From that exercise, across the country, over 1,600 companies were identified. A process was then undertaken to actually assign specific resources. As we sit today, and we take that population of companies and say, how are we doing? The revenue growth that has been realized in our first six months, in that population, has exceeded our normal portfolio of clients. So it’s showing, again, at an early stage, focus, and a prioritization of where we want to strategically go, does translate into opportunity and revenue.
Flynn: If there’s one message that comes out of this, just one message to everybody here listening – is that the one thing we know for certain—we are not short of opportunities.
We have tremendous opportunities what’s happening around the world. The key is, how do we align our resources, look at our investments, develop our people’s skills to capitalize on those opportunities? So from a standpoint of the future – there’s tremendous opportunity for all of you, and for our businesses, as we go forward.
Your local bigwigs are out there digging up biz because things have gotten a little more competitive than we would like. We can’t simply rely on a sexy Masters Champion in every RFP so they’re getting their hands dirty for a change. Plus, from where we stand, there’s plenty of business out there so if they don’t get the job done, we’ll probably go to the bullpen.
If you’ve ever worked at a Big 4 firm, you’re aware that when big news hits the MSM, A) it’s never good and B) there is typically some sort of communication from management reiterating the firm’s position on the matter, everything is cool, thanks for your hard work, etc. etc.
With last week’s revelation of the bankruptcy examiner’s report on Lehman Brothers, E&Y seems to be following this protocol as it relates to the troops on the ground. As you would expect, leadership is keeping their heads about this while in the background in-house counsel is likely engaged in all-night smoky room strategy sessions.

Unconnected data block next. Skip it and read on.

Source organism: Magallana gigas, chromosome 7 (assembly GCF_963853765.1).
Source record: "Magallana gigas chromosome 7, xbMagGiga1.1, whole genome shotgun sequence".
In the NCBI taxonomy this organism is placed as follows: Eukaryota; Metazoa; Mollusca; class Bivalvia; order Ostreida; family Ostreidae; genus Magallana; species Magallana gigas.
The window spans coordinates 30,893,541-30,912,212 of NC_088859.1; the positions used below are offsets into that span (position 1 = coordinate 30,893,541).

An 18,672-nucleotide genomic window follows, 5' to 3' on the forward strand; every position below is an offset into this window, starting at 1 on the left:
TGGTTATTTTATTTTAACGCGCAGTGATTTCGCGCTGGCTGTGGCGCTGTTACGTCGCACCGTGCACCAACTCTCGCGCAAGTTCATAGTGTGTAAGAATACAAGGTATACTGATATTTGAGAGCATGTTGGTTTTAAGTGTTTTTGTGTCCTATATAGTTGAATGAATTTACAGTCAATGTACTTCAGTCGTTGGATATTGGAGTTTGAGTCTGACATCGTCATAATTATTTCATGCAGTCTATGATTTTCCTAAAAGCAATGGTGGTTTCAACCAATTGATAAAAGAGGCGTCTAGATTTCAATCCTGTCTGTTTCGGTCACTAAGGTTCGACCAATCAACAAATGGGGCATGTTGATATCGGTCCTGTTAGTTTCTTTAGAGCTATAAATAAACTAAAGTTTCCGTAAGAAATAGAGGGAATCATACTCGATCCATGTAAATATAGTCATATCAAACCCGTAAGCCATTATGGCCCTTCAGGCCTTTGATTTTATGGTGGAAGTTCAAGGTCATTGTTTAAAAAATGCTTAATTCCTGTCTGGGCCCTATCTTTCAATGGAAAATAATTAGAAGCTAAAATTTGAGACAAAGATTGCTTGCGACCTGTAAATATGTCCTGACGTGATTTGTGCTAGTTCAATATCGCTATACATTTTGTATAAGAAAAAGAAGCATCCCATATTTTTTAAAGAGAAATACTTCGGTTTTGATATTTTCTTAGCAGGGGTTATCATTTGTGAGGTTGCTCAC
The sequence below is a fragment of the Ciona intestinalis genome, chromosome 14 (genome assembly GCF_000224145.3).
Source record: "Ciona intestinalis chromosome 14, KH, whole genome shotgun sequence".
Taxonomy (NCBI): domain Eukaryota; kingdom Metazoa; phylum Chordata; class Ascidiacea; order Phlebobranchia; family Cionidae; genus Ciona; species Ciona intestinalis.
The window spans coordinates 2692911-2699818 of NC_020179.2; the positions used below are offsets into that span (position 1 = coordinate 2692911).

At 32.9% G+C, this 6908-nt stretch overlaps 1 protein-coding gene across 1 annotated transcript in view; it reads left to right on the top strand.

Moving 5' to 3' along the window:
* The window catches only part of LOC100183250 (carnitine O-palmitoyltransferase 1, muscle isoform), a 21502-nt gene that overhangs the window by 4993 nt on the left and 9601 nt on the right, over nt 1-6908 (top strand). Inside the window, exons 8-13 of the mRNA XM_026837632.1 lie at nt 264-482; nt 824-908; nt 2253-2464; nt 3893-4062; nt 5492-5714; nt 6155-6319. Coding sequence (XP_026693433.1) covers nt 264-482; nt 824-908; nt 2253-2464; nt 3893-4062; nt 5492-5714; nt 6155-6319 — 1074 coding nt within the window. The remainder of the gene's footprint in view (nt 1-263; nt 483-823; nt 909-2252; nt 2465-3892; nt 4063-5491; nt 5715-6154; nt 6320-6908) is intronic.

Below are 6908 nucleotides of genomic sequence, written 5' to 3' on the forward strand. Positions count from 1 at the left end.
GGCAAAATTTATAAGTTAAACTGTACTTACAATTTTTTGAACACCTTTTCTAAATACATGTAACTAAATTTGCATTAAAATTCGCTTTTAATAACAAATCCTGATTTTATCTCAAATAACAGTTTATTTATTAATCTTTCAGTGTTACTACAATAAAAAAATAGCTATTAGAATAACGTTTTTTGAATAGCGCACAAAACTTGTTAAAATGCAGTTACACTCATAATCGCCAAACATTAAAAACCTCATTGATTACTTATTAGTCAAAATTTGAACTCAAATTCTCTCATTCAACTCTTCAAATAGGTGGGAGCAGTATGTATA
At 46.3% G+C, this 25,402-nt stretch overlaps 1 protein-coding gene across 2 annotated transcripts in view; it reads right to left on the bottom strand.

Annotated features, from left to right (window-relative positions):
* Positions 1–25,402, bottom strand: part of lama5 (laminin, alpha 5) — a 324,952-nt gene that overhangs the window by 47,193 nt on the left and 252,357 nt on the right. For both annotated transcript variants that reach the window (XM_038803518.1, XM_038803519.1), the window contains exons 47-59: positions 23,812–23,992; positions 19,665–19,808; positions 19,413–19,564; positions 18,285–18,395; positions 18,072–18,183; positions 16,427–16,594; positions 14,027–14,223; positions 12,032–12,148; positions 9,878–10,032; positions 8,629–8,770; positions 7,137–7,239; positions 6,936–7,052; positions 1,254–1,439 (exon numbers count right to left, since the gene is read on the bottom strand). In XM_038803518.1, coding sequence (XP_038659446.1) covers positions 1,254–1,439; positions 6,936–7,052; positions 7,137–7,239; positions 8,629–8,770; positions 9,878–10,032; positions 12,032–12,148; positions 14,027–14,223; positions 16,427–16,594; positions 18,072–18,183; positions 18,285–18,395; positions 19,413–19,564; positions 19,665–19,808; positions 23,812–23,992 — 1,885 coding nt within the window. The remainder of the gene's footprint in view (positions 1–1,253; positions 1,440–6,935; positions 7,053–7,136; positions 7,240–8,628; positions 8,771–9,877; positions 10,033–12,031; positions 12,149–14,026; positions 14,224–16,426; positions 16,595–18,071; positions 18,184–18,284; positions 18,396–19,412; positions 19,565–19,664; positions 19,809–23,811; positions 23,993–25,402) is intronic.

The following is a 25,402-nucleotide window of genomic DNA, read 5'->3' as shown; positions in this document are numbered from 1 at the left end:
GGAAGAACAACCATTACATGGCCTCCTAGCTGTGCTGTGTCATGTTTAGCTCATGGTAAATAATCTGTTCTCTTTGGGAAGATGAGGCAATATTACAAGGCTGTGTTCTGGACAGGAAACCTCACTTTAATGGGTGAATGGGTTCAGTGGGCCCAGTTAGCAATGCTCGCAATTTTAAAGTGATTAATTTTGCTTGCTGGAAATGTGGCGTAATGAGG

We checked in with a few of our Ernst & Young sources to get an idea of what people were thinking and so far, there doesn’t sound like there are any signs of panic (yet!).
From one source:
Overall reaction from what I gathered is pretty muted. We did get a call from some of the higher-ups saying that we reviewed our work and that we feel that our audit was completely adequate and that Lehman’s failure was nothing more than the same systemic failure of two of the other major banks and that we plan to defend ourselves vigorously. Presumably, the examiner’s report really didn’t give any ah-ha moments….
[I]s there a possibility of a payout at some point? It’s possible. Are we worried that we’re the next Arthur Andersen? I don’t think so.
So at least on the surface, E&Y leadership is communicating that what came out in the report wasn’t surprising and that the defense of the firm’s position will be, as usual, vigorous.
That doesn’t of course stop the speculation:
I heard from a technical guy there was some concern because they didn’t issue a going concern opinion [for the previous audit].
And as you might expect, “I heard that [the firm] helped cook the books and is deep shit,” with the book cooking being arguable but pretty hard to prove and the “deep shit” aspect being a given.
Some Ernst & Young partners are probably losing sleep just thinking about the potential liability involved here but eventually they’ll get over it (until something else comes up).
No partner worth their salt got admitted to the partnership focusing on the downside. The problem is that when people use consistently use words like “deceptive” and “misleading” to describe Lehman’s accounting this reflects poorly on the firm since they were comfortable with the treatment.
And because it’s still busy season for a lot of people, they are focused on the shitstorm that currently surrounds them, not one that will likely drag on for years after they’ve left the firm (voluntarily or otherwise).
Anyone with more insight or thoughts on the matter, get in touch with us and we’ll keep you updated on the chatter inside E&Y.